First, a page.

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John Lennon letters app for iPad launched by Weidenfeld & Nicolson

Publisher Weidenfeld & Nicolson and Haymarket Network have created a John Lennon Letters app for Apple iPads.

The app is a unique collection of the private letters of John Lennon, annotated and contextalised by Hunter Davies for a global audience of Lennon and Beatles fans.

With audio from Christopher Eccleston and links to John Lennon's music on iTunes, it offers a different but complementary experience to the hardback book The John Lennon Letters published by Weidenfeld & Nicolson.

The app is available on the Apple App Store from today for £5.99, and includes the following:

• 78 letters selected from Hunter Davies’s book The John Lennon Letters (with an additional ten letters, exclusive to the app) organised by chronology, recipients, themes and exclusivity

• Cast list of characters featured in the book and exclusive to the app

• Ability to explore highlighted content in letters through annotated contextual panels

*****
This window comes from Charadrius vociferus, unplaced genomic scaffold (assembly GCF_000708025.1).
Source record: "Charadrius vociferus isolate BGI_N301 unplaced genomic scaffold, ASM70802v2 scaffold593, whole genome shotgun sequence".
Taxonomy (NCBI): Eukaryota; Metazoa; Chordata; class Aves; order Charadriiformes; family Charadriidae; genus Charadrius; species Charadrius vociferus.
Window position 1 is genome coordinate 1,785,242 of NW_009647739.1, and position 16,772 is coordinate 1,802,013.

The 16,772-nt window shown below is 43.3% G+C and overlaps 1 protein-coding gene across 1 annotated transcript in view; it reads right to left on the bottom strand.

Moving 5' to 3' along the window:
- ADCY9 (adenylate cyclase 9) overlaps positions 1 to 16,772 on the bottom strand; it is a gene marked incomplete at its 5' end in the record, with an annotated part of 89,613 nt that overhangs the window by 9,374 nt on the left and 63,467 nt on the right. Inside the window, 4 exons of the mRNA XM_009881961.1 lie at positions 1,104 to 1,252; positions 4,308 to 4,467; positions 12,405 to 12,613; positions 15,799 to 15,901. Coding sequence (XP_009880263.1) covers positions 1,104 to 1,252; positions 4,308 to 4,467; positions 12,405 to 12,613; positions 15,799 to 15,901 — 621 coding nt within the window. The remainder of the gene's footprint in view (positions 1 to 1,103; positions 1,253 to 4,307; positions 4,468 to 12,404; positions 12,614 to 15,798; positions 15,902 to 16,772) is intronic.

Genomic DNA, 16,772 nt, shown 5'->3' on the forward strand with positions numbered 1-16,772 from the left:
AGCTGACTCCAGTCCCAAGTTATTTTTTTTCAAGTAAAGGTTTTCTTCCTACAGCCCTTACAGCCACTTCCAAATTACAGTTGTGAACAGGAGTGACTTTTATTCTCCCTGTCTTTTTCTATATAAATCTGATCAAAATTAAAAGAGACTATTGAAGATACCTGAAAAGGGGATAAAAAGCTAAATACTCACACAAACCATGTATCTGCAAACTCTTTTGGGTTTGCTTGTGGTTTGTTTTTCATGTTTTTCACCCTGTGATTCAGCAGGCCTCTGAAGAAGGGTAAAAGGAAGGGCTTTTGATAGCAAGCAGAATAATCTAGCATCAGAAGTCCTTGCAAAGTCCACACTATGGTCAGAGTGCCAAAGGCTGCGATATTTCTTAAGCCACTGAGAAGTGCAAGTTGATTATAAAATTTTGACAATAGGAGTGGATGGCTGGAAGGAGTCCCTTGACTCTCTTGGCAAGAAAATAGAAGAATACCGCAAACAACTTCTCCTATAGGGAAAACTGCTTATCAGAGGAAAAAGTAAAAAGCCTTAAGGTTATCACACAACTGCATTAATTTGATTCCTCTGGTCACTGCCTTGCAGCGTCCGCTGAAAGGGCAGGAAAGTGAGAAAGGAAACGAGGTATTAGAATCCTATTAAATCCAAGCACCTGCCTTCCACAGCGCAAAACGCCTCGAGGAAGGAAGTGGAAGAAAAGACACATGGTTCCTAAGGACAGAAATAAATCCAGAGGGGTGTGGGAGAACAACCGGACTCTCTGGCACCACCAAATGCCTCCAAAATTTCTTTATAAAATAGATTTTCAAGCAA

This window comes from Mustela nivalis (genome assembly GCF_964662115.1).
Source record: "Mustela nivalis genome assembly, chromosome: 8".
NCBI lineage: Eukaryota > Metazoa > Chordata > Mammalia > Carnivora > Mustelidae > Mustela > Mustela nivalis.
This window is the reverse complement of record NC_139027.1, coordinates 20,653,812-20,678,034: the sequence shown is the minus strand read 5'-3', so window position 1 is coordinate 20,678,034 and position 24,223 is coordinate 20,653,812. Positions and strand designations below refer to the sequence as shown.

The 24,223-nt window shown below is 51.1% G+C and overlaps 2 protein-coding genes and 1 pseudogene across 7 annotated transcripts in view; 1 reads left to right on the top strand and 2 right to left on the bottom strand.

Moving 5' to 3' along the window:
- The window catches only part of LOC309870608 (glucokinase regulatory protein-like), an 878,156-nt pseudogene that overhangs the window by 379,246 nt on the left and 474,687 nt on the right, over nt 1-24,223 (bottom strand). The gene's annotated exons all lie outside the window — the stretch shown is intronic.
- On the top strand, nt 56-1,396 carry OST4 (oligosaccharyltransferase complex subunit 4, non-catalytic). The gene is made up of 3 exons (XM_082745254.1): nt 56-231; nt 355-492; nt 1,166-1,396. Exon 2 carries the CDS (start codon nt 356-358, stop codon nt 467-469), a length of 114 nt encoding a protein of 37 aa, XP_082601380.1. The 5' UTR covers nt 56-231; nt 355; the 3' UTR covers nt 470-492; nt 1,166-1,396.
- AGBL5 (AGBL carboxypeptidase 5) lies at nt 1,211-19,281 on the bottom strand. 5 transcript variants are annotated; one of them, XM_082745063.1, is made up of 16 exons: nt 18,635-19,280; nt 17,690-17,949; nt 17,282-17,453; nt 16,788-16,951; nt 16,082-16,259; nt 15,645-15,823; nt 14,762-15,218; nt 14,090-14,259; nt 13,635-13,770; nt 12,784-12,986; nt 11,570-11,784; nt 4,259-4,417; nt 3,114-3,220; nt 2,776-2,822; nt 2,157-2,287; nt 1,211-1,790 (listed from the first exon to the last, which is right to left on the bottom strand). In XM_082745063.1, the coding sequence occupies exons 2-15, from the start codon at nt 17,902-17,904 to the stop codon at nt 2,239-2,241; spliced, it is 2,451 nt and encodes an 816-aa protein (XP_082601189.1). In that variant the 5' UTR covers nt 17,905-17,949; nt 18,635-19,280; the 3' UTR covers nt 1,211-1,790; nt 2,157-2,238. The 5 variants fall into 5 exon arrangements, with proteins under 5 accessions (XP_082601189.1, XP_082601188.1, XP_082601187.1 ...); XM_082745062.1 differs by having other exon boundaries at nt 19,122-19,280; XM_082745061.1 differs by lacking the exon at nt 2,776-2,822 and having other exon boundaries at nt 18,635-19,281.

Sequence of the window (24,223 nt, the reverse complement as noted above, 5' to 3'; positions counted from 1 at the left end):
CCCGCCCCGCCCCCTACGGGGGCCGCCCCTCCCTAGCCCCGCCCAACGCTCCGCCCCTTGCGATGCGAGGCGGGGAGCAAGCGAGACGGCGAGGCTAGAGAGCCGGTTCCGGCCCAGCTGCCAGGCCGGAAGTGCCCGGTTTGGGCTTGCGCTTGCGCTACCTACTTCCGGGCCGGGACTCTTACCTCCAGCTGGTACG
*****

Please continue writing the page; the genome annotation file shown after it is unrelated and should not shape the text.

• Access to transcripts for every letter for complete legibility, plus supporting notes

• Curated playlist of John Lennon music via iTunes

• Flip postcards to see both front and reverse

• Audio of John’s letters by Christopher Eccleston

• Foreword recorded by Yoko Ono

• Introduction from Hunter Davies with a brief biography of John Lennon

• Animated opening-sequence introduction with illustrations by John Lennon

• Link to buy the book on Amazon.com from the app

• Tweet John’s letters to the rest of the world and post content to Facebook from within the app

• Follow the app on facebook.com/thejohnlennonletters and on thejohnlennonletters.com

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Andy Clough

Andy is Global Brand Director of What Hi-Fi? and has been a technology journalist for 30 years. During that time he has covered everything from VHS and Betamax, MiniDisc and DCC to CDi, Laserdisc and 3D TV, and any number of other formats that have come and gone. He loves nothing better than a good old format war. Andy edited several hi-fi and home cinema magazines before relaunching whathifi.com in 2008 and helping turn it into the global success it is today. When not listening to music or watching TV, he spends far too much of his time reading about cars he can't afford to buy.